Quite chilly I'm afraid. Why would you think anything "extraordinary" is required, hmm? Every single one of the vast number of god creatures that humans have been infatuated with interact with the universe on a regular basis. Most gods have become human or possessed a human. They send floods, locusts, tornadoes, earthquakes. They speak to people all the time. All these interactions, in a universe proven time and again to exist with conversation laws, means evidence must have been produced. For every action there is an equal and opposite reaction. According to Christians for example, there are miracles happening on a daily basis. If these divine critters are doing things in this universe, there HAS to be data and information produced as a result. Tens of thousands of different supernatural beings, doing all manner of things on Earth, and you guys can't find even one little old scrap of empirical data to support the claim that this stuff is real? Surely there has to be something....got any?

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Post #56

Post by Rufus21 »

William wrote: The idea of muti-universes brought about through the theory of quantum physics cannot show these actually exist but could exist as far as the mathematics are concerned.
Thus muti-universes are invisible, and cannot therefore be described in any way which involves form.
They can be spoken of as invisible multi-universes but cannot be shown to exist in any form.
Ask a physicyst for evidence of multiple universes and they will gladly give it to you.

Ask a thiest for evidence or their beliefs and they say:
William wrote:If a claim that a god exists but is not able to be seen (is invisible) then no burden of proof need be required or otherwise demanded. To do so is, simply put - a fallacy. A false demand. An illogical demand.
Apparently invisible things don't require verification? Asking for evidence is illogical? What a strange world to live in.

William wrote: Even that a person might claim that an invisible god (or intelligent designer(s) ) exist (or might exist) there is no reason to believe that person, so still no reason to demand evidence.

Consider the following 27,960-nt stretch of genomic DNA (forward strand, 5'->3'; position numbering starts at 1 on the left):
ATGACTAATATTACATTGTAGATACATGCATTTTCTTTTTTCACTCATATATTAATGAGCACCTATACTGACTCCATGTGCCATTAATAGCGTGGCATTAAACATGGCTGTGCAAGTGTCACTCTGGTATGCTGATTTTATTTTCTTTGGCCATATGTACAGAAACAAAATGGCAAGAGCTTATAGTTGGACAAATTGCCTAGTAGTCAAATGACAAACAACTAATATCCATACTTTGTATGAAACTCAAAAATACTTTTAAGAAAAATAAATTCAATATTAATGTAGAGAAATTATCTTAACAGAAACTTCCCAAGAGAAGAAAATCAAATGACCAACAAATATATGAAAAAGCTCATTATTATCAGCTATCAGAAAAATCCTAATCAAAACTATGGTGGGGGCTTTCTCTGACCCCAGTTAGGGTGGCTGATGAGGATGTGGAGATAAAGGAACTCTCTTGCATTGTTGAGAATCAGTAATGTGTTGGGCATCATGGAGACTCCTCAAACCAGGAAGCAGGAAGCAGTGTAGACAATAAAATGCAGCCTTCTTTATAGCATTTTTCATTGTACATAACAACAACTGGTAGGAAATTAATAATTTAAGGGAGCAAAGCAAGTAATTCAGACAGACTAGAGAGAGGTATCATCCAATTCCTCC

Unless that person is trying to convince other people that the invisible thing exists.
Or if you are investigating the claim because you might want to believe it yourself.
Or if the person claims that their beliefs are true.
Or if the person claims that you should follow their rules and enforce them on others.
Or if the person claims that the only way to achieve eternal salvation and to avoid the horrors of infinite pain and suffering is to believe them.

Then the demand for proof is reasonable - mandatory even.

William wrote: I think it - perhaps very likely - that this universe is a simulation (as per the OP) and there is no claim on my part that anyone believes me. I simple laid out the points as to why I think that and expand on those as necessary.
So you believe something but you aren't claiming that it is true. Interesting approach. I wish all religions could be as honest as you. Then we could have a sincere and unbiased discussion of the strengths and weaknesses of a belief.

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Post #57

Post by Kenisaw »

William wrote:
One of the things about looking at both sides of the argument is that one has more chance of learning something.
I would agree. That is exactly what goes on at this website.
Apart from that, there certainly is the need to be specific. In this thread I am challenged to provide evidence - not for a claim, but simply for what I think is possibly what is going on and why it is going on...and I gave similar response to the particular fallacy of burden of proof demanded.